What message is the story sending the victims? The perpetrators? And the bystanders? are the three most important questions to consider when telling the stories of gender-based violence.
“WORDS MATTER: The Story Behind Gender-Based Violence in Our Community” was a professional development event that educated journalists, newsmakers, and communication specialists of the language and complexity of communicating gender-based violence through media.

“Words Matter is a topic that is very relevant in today’s media and it is just the beginning of a conversation of how we communicate about gender-based violence in our community,” said Lisa Clarke, needs-assessment project manager at the Kawartha Sexual Assault Centre (KSAC).

The half-day workshop was a professional development opportunity for people working in media and communications. It provided better understanding and introduced new language and perspective to stories of sexual- and gender-based violence that are published in print, online, and television, informed Clarke. The event saw Julie Lalonde, public education and anti-sexual violence activist, as the keynote speaker. The panel presentation included Lauren Gilchrist of Peterborough Police Service, Lois Tuffin of Peterborough This Week, and Sarah Deeth of CHEX Television.

The event followed the release of the Lessons From Behind the Door Community Report that addresses access to community services in the prevention of and response to sexual violence against girls and women in the City and County of Peterborough, said Clarke.  According to her, the KSAC, Elizabeth Fry Society of Peterborough, and collaborating agencies have been working with survivors of sexual violence and front-line service providers to research this issue in a needs assessment that was funded by Status of Women Canada. The report is due to be released on October 20, 2015 at the Peterborough Domestic Abuse Network’s annual awards luncheon, shared Clarke.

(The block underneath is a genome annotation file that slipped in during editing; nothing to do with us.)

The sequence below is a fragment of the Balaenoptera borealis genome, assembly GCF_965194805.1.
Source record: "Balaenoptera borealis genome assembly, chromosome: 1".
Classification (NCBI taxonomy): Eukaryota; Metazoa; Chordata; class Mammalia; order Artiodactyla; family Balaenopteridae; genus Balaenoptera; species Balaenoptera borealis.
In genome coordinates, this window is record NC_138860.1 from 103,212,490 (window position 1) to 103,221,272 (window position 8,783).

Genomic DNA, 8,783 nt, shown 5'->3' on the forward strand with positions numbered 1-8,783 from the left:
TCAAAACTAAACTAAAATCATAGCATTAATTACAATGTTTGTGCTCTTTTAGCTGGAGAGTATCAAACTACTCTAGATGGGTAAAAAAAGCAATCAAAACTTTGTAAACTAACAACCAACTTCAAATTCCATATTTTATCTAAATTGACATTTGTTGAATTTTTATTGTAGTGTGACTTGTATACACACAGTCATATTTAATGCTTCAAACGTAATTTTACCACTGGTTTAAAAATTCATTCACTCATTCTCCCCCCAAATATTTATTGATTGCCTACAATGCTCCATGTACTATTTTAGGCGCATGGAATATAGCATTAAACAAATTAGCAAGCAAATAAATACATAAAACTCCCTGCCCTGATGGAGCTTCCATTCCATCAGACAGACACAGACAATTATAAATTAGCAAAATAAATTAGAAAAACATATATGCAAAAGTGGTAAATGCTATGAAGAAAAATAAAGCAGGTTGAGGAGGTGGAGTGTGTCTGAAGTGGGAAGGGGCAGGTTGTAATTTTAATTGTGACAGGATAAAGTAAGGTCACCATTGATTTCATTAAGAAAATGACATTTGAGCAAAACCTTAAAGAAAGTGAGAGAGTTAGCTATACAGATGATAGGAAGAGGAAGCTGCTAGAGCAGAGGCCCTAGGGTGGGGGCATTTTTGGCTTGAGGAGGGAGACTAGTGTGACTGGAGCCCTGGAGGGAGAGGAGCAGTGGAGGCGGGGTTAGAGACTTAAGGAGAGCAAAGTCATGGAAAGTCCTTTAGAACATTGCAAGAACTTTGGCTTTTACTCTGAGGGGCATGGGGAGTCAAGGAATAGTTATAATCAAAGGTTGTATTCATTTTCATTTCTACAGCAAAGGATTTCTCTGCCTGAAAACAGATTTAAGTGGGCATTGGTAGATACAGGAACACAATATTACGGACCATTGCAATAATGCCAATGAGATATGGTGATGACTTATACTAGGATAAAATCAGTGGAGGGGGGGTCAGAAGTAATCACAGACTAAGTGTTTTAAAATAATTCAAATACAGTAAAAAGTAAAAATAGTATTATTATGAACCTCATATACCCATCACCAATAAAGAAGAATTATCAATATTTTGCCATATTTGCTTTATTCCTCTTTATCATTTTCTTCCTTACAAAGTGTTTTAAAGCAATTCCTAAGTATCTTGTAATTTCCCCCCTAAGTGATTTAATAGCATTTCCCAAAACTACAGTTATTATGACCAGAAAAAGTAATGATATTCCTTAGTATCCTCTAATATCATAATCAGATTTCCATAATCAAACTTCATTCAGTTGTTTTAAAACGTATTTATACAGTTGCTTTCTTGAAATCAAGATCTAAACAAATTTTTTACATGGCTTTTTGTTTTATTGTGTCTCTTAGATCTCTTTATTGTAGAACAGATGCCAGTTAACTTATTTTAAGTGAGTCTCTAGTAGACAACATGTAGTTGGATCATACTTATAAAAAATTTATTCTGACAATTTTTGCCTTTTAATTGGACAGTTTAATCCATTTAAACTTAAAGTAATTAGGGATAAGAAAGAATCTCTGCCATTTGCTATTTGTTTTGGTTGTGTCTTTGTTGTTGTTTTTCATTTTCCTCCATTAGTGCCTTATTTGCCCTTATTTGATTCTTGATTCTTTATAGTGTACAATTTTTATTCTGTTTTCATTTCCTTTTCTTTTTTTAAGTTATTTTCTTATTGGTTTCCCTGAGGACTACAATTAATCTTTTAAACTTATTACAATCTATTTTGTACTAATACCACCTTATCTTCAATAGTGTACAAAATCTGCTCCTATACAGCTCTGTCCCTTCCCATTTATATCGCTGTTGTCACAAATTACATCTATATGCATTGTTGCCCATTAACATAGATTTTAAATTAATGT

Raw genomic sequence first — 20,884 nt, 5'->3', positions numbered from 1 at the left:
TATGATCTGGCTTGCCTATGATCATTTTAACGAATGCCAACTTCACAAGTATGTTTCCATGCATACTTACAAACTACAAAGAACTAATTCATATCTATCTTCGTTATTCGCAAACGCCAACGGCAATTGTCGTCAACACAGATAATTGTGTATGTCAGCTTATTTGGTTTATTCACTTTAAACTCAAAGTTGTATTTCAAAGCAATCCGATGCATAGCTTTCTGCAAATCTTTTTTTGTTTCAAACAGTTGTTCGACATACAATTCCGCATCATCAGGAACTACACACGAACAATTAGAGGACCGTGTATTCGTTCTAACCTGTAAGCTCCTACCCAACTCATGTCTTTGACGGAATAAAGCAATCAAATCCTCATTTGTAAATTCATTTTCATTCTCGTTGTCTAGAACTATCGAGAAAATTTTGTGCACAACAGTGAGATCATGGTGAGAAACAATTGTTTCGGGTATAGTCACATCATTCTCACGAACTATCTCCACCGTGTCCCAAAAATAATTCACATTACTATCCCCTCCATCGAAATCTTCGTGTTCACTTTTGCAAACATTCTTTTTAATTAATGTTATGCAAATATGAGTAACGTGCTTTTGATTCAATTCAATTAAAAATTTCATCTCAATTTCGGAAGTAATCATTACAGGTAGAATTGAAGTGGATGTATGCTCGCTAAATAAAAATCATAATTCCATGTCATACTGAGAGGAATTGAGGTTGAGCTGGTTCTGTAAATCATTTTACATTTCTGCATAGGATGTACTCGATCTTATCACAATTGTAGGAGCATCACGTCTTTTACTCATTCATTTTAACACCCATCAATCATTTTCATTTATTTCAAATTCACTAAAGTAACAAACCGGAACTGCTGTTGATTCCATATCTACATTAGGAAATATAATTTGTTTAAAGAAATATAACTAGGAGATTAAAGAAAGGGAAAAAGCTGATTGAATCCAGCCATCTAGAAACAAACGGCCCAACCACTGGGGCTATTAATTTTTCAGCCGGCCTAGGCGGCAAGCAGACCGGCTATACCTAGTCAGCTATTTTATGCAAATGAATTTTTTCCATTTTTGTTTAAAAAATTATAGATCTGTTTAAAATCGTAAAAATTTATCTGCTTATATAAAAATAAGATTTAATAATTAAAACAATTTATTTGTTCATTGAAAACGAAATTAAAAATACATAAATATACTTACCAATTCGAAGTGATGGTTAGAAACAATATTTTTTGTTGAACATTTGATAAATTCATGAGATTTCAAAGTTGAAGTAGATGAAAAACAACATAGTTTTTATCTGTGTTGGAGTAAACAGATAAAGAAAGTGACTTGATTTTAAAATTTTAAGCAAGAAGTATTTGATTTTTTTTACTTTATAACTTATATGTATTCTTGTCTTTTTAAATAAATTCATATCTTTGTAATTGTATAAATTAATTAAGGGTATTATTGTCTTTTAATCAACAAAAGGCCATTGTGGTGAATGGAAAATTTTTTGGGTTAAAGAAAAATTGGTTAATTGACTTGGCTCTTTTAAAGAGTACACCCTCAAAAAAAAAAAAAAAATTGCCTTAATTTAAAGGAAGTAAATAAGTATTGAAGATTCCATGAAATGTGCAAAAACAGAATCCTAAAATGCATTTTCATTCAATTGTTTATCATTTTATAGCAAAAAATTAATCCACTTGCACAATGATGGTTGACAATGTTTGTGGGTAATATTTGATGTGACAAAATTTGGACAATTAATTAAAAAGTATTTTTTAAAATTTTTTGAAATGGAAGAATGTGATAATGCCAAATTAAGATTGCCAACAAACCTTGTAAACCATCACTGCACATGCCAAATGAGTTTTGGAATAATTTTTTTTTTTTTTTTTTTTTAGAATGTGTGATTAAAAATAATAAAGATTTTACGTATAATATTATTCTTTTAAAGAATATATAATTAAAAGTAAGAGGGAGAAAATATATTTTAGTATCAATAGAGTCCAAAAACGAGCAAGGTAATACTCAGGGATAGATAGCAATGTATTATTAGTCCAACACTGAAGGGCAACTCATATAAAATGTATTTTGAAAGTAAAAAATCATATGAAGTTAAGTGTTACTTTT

She briefly explained the proceedings of the event by saying that media and professional communicators discussed “all sides of the story” in talking about gender-based violence, including sexual assault, harassment, and intimate partner violence in public forums. Difficulties and opportunities while talking about public safety concerns regarding gender-based violence, and the limitations in telling the whole story, was also up for discussion. Clarke noted that further, the event allowed participants to talk collaboratively about ideas in addressing victim-blaming and rape culture through words in the news and online.

Among many important topics that were covered during the forum, attendees thoroughly deliberated the use of the word “alleged” when describing the act of sexual assault. Lalonde noted that “alleged” implied disbelief on the part of the communicator. She recommended using alternative words to avoid evoking negative bias towards a survivor’s reports.
For instance, Lalonde suggested we “replace the word ‘alleged’ with ‘said,’ ‘according to,’ or ‘report’, and attribute the words to a specific speaker (for example, ‘according to the police’ or ‘prosecutors say’).”

Another important element when covering stories about sexual assault is approaching and employing the right sources for information. Lalonde talked about who the experts are on the subject, as well as those who are useless towards contributing to the story.

She mentioned that survivors are the experts; however, it is important to remember that they will be experts only on their experience. Individuals who work with survivors have a breadth of experience around sexual violence, so they are the most important experts to talk to, according to Lalonde. Thirdly, academics and researchers who do qualitative and quantitative study specialized around this area are also worthwhile sources to talk to for building a story.

But “don’t talk to someone just because they say something clever over the Internet. And definitely not the neighbours, friends, and family of the perpetrator, or the politicians,” warned Lalonde.
The event was held on October 5 at the Seeds of Change at George Street United Church through the collaboration of the KSAC, YWCA Peterborough Haliburton, Elizabeth Fry Society of Peterborough, PARN-Your Community AIDS Resource Network, Peterborough Police Service, Peterborough This Week, and the Peterborough Examiner.
It was supported by Status of Women Canada, United Way- Peterborough and District, and Ontario Ministry of the
Attorney General.

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Ugyen Wangmo is a self trained media personal, steadfast to ‘right to information’. She has about six years of media experience through a variety of roles as Reporter, Editor, Stringer, and Freelance writer. She graduated from Trent with a degree in Chemistry and Biology. When not nosing around for leads to write a thing or two about, she indulges in books, fashion, and dance.